Observed accuracy is in the range of 10 m for 90% of shots at 10,000 m. The gunner also has a backup, the emergency No 87 periscopic sight normally hidden under armor and collimated with the gun. The loader have a roof-mounted x1 periscope swivel-mounted forward of his two-piece hatch cover.
The turret is almost perpendicular in shape, with a well-sloped front and low profile walls. Additional storage is provided at the back and rear sides. There are provisions at the back of the hull for extra fuel drums. The crew is protected by a collective NBC with a pressured compartment and slight overpressure system. There are automatic fire extinguisher systems in the turret and engine compartments.
The ROF and MVEE team resulted in other modifications. The level of protection was raised even further with the adoption of the new Chobham armour, which composition remains highly classified (it is shared by the Abrams that inaugurated it). Speculations about its composition remains uncertain, but levels of soft and hard steel, kevlar, carbon, rubber and possible others polymers are sandwiched with Ceramic, which is the most important material.
Its hardness and extreme heat resistance indeed helps defeat shaped charge jets (HEAT rounds), but also to shatter kinetic energy penetrators (KE-penetrators) as being abrasive.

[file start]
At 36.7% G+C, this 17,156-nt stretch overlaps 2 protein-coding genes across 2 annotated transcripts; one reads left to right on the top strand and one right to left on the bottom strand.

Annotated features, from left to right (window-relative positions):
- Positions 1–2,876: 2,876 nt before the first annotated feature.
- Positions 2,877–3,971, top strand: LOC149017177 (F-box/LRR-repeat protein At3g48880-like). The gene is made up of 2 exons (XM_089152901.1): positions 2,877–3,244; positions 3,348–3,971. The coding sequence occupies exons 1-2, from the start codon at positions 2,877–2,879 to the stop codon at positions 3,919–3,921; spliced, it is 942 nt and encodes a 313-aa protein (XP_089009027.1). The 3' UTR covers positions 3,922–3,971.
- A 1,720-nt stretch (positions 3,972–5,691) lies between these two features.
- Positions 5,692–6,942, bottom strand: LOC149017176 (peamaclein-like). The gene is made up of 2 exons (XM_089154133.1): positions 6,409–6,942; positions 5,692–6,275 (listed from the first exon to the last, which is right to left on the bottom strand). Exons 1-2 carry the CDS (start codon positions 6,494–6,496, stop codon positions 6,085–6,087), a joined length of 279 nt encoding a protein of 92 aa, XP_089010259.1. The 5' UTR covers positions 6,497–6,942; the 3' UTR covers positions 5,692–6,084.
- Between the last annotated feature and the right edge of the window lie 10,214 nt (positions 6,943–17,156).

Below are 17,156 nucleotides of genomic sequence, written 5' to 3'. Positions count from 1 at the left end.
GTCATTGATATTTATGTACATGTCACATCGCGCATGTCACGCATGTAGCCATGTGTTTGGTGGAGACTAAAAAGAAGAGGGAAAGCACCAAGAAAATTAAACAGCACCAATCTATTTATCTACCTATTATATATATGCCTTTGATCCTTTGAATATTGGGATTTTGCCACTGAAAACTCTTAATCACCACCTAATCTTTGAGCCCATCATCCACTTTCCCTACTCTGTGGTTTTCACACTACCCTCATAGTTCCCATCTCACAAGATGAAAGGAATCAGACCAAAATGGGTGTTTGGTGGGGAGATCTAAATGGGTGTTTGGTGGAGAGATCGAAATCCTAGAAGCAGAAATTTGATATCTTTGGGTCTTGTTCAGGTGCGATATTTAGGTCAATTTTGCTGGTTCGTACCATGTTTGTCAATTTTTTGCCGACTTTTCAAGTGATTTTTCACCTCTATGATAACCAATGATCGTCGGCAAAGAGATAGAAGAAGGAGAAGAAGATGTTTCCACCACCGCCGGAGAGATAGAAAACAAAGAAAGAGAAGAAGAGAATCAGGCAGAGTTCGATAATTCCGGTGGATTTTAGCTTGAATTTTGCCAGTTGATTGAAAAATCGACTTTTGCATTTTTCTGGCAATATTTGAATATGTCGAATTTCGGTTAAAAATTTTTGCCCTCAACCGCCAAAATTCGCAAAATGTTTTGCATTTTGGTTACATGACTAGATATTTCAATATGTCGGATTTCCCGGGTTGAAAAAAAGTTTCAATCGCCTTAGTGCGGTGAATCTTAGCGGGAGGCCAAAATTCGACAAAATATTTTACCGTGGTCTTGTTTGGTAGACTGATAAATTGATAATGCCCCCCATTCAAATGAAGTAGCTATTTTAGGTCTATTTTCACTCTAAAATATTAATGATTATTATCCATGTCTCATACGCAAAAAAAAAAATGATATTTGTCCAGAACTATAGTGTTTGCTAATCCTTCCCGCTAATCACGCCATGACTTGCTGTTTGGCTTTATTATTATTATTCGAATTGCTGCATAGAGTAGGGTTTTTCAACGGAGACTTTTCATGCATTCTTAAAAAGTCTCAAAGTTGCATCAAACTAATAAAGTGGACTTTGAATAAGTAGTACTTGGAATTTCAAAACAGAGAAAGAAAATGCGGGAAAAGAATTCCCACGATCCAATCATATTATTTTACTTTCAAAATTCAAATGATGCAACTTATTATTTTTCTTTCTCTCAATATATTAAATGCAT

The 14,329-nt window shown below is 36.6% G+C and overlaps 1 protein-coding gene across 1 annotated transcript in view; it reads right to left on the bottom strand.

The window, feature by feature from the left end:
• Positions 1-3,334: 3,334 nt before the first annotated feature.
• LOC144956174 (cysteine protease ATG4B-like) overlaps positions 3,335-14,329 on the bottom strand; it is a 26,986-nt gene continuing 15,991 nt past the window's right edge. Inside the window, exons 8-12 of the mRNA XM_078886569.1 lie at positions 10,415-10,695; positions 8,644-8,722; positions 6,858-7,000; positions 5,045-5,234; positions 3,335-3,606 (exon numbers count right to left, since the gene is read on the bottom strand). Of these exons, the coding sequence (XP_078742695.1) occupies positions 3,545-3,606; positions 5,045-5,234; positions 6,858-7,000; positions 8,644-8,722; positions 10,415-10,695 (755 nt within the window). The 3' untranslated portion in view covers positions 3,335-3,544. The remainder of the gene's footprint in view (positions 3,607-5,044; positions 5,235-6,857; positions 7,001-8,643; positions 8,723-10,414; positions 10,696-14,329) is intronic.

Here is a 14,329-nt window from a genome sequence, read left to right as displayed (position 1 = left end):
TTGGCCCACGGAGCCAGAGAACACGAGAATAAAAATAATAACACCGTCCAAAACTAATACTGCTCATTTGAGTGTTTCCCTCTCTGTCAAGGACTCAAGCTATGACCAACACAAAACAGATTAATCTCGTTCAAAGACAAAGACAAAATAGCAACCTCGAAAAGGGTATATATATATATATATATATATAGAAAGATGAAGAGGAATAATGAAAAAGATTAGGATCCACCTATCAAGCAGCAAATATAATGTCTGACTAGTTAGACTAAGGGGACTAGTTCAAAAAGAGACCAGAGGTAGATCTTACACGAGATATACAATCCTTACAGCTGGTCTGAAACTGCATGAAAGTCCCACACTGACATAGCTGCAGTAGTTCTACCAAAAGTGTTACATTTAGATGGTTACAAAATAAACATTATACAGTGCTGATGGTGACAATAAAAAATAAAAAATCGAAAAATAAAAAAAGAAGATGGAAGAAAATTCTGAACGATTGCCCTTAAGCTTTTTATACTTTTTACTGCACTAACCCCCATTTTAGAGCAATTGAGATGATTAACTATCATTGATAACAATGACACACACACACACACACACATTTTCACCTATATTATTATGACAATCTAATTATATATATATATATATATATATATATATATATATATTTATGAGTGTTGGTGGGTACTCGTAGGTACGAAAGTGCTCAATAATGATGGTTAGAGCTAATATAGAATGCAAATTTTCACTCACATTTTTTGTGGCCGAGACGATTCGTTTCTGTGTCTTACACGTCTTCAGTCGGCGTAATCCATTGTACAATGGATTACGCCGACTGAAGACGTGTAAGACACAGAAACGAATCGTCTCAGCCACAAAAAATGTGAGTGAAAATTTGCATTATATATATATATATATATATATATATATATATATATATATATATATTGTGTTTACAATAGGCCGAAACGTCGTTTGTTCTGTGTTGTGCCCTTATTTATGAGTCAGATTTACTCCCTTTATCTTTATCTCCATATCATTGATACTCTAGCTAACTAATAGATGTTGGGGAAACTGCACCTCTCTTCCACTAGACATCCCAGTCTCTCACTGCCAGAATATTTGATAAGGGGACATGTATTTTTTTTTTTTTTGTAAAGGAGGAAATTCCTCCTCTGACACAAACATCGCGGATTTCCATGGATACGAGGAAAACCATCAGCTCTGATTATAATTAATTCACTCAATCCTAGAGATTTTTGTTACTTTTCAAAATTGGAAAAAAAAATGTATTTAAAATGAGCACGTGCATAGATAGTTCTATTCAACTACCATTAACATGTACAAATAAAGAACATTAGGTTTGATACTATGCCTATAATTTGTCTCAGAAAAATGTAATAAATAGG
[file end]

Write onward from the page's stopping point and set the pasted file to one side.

The shattering characteristics also creates extreme asymmetric pressures that disturbs the geometry of the jet, making it less effective. The interaction of ceramic with the metal jet also was compared to the effect of the explosive reactive armour. Both the Chobham and Chobham 2 (on the Challenger 2) were largely proven in combat, in the 1991 and 2003 gulf wars, Afghanistan and Iraq, proving both the Challenger and Abrams nearly impossible to destroy, or at least helping the crew survive many hits. This armor is mostly fitted on the turret, which shape is quite different than the Challenger’s initial own RHA conception. But elements are found on the upper hull sides and glacis.
The engine compartment is home of the new Perkins Condor CV12 26 liter diesel 1,200 hp (895 kW) fitted with two Garrett-AiResearch turbochargers, to compare to the previous Chieftain’s initial Leyland L60 multifuel 2-stroke opposed-piston giving 750 hp (560 kW) 6 Cylinders, 19 liters.
The latter was 55 tonnes, while the Challenger is 62 tonnes, but the raw power almost doubled, allowing a much better power-to-weight ratio. Compared to other MBT which engine output is 1500 hp, but the powerplant can be changed in 45 minutes in the field and also have an auxiliary unit (APU).
The engine is driven by a David Brown Defence Equipment Limited TN37 transmission. The torque converter is a Borg-Warner with lock-up clutch. The gearbox have four forward and three reverse gears, and steering is a Commercial Hydraulics STN37 double differential with hydrostatic and infinitely variable control.
The powerplant was only part of the package, which came also with a brand new set of hydropneumatic (Hydrogas) suspension units designed by MVEE in conjunction with Air-Log Limited, and assembled by Vickers. The tracks are travelling with six aluminium roadwheels and two return rollers per sides.
This active system is much more advanced than the old Horstmann system used on the Chieftain and Centurion, allowing for greater weight and higher speed, at 56 kilometres per hour (35 mph) instead of 48 km/h (30 mph) on flat, but for the Chieftain this figure fall far beyond cross country which the hydrogas suspensions allowed to maintain an excellent off road cruise speed.